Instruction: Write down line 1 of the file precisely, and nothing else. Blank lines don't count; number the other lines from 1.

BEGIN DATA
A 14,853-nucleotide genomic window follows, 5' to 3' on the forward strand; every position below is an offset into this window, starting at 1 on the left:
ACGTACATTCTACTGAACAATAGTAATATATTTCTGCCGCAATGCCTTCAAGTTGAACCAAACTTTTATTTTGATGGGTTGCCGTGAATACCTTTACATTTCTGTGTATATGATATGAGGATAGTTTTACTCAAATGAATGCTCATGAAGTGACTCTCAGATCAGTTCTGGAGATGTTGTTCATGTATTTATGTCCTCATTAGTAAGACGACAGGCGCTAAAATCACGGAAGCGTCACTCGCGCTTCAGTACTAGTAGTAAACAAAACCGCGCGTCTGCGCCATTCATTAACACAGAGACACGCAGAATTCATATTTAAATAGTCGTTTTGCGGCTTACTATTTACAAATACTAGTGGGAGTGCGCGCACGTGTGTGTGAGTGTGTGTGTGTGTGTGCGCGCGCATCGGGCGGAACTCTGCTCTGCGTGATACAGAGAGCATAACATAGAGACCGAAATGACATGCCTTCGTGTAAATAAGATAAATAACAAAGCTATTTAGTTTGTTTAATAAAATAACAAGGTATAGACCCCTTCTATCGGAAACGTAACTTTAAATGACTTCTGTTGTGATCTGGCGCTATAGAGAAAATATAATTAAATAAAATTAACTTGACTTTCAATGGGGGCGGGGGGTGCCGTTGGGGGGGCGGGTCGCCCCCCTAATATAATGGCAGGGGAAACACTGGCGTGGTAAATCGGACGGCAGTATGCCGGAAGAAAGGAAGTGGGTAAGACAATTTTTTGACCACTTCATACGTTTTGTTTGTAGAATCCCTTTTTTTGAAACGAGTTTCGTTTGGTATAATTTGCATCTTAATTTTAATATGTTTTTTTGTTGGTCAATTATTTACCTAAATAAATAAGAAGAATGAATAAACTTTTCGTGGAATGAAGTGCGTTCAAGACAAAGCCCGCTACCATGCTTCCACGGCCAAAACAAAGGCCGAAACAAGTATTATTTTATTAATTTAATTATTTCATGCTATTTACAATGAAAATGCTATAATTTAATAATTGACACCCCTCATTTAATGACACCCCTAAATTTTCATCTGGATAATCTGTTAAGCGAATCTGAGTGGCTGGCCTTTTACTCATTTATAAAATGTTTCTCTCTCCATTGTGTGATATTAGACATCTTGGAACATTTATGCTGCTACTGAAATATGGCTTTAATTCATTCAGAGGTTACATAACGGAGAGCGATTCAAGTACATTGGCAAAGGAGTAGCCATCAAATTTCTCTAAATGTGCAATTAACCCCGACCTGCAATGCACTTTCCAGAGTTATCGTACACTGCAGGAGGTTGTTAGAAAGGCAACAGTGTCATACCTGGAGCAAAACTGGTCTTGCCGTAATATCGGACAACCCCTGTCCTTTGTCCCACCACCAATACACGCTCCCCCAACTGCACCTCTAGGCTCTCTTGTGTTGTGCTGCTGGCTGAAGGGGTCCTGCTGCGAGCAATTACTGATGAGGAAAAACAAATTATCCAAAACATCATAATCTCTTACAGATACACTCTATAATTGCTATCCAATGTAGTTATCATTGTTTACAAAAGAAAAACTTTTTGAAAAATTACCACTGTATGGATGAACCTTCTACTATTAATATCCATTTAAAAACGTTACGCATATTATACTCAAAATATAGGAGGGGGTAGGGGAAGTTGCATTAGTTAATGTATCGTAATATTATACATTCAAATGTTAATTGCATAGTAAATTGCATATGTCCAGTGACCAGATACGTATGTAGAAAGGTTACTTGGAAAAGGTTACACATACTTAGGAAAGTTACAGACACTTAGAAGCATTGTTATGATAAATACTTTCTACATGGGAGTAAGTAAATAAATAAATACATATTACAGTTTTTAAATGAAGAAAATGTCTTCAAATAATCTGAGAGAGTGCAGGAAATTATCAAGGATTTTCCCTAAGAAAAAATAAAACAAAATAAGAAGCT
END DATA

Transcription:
A 14,853-nucleotide genomic window follows, 5' to 3' on the forward strand; every position below is an offset into this window, starting at 1 on the left: